Quake was likely to be released on every playable computer and console except for those made by Nintendo due to id Software’s ‘righteous indignation’ over the censorship of the Super Nintendo Entertainment System version of their game, Wolfenstein 3D. id Software claimed that while they may have good technology, they did not understand design, and they simply didn’t know what it would require in order to create an interesting video game. Having moved on to their next project, they were not concerned at all. Nonetheless, Quake would later receive a Nintendo 64 port by Midway Games in 1998.

According to id Software, Quake, like id Software’s other releases, was to be the first of its kind and nothing else was be even approximately similar to it.

On February 24, 1996, Qtest was released. It was available on fourteen mirror sites all activated simultaneously.[4] The server software was one of the major tests of that release.[5] The size would be approxmiately four point five megabytes.[6] Approximately two weeks before the game’s official release, a beta called Beta3 was leaked.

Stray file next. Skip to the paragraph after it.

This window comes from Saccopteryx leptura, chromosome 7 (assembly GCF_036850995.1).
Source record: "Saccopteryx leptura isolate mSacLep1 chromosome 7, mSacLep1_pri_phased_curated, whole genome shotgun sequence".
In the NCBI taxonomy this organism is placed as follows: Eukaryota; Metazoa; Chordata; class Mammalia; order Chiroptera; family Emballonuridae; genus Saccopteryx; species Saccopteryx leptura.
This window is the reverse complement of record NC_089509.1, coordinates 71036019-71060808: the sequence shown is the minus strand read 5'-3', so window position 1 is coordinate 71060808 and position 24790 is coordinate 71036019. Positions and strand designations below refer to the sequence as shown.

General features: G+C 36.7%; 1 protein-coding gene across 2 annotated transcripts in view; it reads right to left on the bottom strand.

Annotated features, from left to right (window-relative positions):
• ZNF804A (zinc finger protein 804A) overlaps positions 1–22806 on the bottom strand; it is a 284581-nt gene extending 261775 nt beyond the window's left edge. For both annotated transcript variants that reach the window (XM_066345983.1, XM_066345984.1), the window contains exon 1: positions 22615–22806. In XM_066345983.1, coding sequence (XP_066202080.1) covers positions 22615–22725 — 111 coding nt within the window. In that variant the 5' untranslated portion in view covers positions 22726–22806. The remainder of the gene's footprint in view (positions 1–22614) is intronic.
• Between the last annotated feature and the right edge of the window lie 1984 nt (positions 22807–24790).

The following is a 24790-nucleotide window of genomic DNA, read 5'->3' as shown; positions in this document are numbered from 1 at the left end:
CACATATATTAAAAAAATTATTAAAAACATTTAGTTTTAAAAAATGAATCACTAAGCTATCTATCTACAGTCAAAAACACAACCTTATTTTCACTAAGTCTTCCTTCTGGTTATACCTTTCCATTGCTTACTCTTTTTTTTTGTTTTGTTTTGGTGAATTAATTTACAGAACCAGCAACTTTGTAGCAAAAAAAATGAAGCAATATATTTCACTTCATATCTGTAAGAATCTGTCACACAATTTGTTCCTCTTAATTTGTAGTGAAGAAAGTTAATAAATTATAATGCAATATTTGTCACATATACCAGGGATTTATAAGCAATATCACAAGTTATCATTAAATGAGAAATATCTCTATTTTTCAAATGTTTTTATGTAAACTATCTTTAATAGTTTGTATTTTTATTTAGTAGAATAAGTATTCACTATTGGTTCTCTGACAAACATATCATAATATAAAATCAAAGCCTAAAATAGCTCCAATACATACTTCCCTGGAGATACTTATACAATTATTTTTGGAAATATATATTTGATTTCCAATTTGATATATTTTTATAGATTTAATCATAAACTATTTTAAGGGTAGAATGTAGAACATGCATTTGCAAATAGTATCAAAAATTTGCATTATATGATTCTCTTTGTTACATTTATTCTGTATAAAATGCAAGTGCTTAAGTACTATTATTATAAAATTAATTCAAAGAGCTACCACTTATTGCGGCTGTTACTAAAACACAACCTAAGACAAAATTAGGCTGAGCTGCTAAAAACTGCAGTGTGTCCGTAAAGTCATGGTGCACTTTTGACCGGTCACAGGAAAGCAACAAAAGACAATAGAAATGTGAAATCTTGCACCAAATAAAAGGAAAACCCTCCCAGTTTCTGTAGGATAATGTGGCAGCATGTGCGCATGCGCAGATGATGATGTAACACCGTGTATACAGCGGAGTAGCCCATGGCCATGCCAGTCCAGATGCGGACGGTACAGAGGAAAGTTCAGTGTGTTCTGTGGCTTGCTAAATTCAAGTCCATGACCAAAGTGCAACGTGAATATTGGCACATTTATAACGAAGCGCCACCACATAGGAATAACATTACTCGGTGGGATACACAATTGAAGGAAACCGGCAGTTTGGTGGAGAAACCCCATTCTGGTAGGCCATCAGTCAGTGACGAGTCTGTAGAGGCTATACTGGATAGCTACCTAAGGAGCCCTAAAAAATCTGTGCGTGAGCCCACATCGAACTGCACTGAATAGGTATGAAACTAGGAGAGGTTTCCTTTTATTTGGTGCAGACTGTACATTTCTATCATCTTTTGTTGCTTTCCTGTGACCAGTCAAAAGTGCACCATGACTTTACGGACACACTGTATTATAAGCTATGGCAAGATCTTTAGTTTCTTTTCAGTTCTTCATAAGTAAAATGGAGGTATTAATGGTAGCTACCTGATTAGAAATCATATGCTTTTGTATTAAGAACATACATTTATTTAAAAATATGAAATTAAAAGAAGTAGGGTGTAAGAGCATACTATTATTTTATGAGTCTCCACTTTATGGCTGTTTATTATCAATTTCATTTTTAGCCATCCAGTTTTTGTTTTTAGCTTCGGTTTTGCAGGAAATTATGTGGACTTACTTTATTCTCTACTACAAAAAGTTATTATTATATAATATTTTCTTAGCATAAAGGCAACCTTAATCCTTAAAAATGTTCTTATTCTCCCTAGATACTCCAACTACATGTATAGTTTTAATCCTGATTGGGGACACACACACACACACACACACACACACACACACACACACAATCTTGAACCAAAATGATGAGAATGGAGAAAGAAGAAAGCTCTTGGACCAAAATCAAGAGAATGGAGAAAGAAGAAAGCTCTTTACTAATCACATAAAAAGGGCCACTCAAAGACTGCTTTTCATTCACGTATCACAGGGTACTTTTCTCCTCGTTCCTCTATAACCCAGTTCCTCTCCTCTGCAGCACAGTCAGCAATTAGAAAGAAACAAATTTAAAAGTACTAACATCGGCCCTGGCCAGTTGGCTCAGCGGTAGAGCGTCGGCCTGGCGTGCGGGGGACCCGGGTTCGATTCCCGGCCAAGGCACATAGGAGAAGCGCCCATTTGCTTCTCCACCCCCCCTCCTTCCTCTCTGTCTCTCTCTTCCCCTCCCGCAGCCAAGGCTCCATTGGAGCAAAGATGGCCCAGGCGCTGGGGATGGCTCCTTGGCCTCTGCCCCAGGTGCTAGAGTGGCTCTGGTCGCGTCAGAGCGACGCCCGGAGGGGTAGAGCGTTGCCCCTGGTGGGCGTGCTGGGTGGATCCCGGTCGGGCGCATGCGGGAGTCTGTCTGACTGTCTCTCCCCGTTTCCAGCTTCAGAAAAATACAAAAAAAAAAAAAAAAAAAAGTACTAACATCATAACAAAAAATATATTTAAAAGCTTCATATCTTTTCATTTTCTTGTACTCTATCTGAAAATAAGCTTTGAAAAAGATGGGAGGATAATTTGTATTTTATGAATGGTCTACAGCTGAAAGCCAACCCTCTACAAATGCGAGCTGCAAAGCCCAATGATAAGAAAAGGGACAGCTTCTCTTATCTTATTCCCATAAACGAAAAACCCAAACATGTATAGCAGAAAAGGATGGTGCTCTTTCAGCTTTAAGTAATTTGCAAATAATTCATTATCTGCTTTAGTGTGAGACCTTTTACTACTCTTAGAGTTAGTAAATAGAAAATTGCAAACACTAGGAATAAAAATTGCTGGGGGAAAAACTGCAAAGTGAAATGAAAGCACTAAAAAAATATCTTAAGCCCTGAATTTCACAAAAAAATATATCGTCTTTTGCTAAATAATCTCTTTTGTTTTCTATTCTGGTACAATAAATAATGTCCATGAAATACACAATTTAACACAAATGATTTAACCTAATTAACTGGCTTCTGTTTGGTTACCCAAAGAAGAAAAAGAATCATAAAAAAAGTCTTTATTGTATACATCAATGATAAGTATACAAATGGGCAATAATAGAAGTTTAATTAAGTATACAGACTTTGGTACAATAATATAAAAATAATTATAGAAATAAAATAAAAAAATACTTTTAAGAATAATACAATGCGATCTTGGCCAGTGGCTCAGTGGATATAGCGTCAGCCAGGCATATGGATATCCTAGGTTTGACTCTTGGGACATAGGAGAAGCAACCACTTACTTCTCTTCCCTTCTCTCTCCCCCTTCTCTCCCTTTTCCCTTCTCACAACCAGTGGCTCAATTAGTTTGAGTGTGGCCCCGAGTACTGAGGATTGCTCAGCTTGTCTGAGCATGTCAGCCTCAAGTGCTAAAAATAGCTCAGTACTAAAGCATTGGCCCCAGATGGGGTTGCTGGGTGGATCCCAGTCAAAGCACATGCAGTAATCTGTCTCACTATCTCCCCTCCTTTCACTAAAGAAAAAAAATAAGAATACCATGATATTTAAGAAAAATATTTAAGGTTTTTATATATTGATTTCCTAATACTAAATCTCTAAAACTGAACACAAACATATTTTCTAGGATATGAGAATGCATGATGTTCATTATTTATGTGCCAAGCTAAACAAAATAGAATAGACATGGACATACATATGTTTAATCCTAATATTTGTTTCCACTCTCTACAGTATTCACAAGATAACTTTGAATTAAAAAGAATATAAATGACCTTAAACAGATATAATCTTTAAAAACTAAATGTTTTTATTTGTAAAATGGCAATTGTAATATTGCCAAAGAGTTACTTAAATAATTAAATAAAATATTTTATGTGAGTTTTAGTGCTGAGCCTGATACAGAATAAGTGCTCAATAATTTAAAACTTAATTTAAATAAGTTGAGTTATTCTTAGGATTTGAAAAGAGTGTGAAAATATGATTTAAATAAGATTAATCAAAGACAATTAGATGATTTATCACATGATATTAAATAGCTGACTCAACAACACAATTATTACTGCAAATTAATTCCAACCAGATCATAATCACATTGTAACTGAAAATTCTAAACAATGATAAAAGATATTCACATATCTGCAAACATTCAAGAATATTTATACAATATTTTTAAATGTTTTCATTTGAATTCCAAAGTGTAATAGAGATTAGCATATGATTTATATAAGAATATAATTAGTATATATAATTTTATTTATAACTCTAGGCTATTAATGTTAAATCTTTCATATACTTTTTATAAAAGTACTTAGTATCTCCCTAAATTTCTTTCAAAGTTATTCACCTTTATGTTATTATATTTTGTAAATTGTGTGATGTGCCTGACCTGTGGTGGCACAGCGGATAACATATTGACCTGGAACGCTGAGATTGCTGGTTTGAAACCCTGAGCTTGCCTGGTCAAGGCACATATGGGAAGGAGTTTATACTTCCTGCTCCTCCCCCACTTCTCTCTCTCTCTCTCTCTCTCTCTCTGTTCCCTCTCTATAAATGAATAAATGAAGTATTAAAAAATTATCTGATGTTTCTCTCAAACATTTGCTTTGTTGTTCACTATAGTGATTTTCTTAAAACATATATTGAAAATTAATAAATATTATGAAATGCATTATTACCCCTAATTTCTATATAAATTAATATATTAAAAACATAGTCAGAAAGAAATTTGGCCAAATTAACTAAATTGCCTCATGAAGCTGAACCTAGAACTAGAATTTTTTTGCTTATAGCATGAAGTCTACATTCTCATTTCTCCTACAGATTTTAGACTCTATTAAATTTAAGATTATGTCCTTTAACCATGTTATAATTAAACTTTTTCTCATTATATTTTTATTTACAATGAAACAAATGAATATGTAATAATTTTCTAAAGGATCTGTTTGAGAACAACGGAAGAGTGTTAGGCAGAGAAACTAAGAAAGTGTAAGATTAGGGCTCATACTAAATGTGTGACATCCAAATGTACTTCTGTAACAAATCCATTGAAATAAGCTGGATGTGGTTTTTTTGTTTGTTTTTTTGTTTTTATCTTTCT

The project was originally referred to as Timequake because the Slipgates took the player to a different time and place.[7] Later, when id Software attempted to use the name "Quake", they found that a German company had taken every variation on the word. This German company started insisting that id Software buy the rights to the name. The lawyers for id Software eventually convinced the German company to give, instead of sell, the word to them.